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Kenya Forests Working Group raises queries over proposed Bosto Dam, Bomet

LETTERS
By Jackson Bambo | August 23rd 2017

NAIROBI, KENYA: The Mau Forest Complex in western Kenya covers an area of over 400,000 ha and is ecologically and economically critical for Kenya and parts of East Africa. More than 10 million people depend on its rivers.

The forest also influences region’s micro-climate such as rainfall patterns, creating ideal conditions for the production of crops including tea. Furthermore, the area is one of Kenya’s main water towers and most of its hydroelectric power is generated here.

In the recent decades, more than 25 percent of the forest has either been cut down or degraded. This is caused by growing populations, livestock grazing, charcoal burning and timber extraction from the forest and mega infrastructure development such as dams.

 The Kenya Forests Working Group (KFWG) appreciates the importance of dam construction as a source of water that support rural livelihoods and spur economic growth. The proposed “Bosto Dam Project" in Bomet County is a good initiative.

However, KFWG says it objects to the proposed location of the Dam along Kipsonoi River within South West Mau Forest Reserve. “We therefore recommend for an outside the forest reserve dam project option based on the following reasons.”

The Environment Impact Assesment (EIA) report does not comply with international guidelines on development of EIAs.

That the Public Notice was published in one of the local dailies on 25 July 2017, but Environmental Impact Assessment (EIA) Study Report on which the public were to base their comments was not made available on NEMA’s website 20 days after the publication of the notice. This denied the public adequate time to enable them make informed comments on the proposed dam project.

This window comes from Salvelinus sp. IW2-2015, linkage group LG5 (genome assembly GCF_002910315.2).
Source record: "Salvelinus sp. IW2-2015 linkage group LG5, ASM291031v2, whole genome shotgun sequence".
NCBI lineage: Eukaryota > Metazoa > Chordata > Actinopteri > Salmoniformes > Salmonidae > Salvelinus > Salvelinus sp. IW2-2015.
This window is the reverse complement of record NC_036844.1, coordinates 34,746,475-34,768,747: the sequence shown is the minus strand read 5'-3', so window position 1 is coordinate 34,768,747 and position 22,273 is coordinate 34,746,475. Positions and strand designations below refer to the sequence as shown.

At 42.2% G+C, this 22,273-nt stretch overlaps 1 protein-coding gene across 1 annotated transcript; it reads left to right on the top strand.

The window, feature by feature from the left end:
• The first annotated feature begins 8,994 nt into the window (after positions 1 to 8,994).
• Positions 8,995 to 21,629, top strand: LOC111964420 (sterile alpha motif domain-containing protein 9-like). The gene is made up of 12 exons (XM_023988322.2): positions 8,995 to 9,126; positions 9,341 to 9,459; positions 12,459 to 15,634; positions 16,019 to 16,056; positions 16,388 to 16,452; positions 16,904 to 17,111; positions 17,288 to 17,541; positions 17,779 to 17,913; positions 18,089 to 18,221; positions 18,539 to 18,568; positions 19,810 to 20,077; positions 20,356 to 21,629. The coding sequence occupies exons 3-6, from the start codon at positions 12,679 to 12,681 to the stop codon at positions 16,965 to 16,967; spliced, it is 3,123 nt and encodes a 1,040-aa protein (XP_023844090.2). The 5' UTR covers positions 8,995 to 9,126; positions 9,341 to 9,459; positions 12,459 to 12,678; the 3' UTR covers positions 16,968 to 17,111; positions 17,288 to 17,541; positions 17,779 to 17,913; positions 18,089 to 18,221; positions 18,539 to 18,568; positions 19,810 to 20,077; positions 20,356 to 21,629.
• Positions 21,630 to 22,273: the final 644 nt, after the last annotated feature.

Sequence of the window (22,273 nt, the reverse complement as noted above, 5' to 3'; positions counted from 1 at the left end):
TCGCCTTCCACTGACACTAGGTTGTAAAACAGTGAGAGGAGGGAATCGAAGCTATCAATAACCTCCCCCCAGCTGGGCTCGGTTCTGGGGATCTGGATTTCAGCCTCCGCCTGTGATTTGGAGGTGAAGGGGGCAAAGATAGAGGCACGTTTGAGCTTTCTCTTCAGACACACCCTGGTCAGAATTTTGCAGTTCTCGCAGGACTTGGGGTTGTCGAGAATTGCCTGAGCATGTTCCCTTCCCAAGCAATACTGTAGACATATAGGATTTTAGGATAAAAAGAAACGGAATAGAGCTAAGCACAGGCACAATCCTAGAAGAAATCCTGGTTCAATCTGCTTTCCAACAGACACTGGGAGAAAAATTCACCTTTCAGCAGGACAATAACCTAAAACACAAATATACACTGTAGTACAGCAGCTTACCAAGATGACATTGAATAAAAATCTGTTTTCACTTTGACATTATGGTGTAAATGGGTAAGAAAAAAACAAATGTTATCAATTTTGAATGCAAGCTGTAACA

Based on the EIA Report, Preliminary stakeholder mapping  which was undertaken during the reconnaissance mission in the project area on 3rd and 5th May 2017 failed to identify National Land Commission (NLC) and Community Forest Associations (CFAs) especially Nyangores CFA as main stakeholders and thus were not consulted during Stakeholders and Public consultation process

The consultant continued mention of the Dam will be located some kilometres from the edge of Mau Forest is misleading, It should be clear that the dam will be located within the South West Mau Forest Reserve.

The consultants acknowledge that the proposed Bosto Dam Project will be located along the Kipsonoi River within the South West Mau Forest Reserve in Bomet County, but fails to account for exact total forest land area to be affected by Reservoir, Borrow sites, water treatment plants, storage reservoirs, waste water treatment facilities, drainage facilities and administrative buildings.

On vegetation the consultants acknowledge that their findings showed that the vegetation in the proposed dam area is characterized by a community dominated by Macaranga kilimandscharica trees intermixed with Vernonia auriculifera and Solanum aculeastrum shrubs and more importantly endangered plant species in the proposed project area was Polycias kikuyuensis. These are the species to be sacrificed through the submergence of an area approximately 252ha equivalent of 622.7 acres.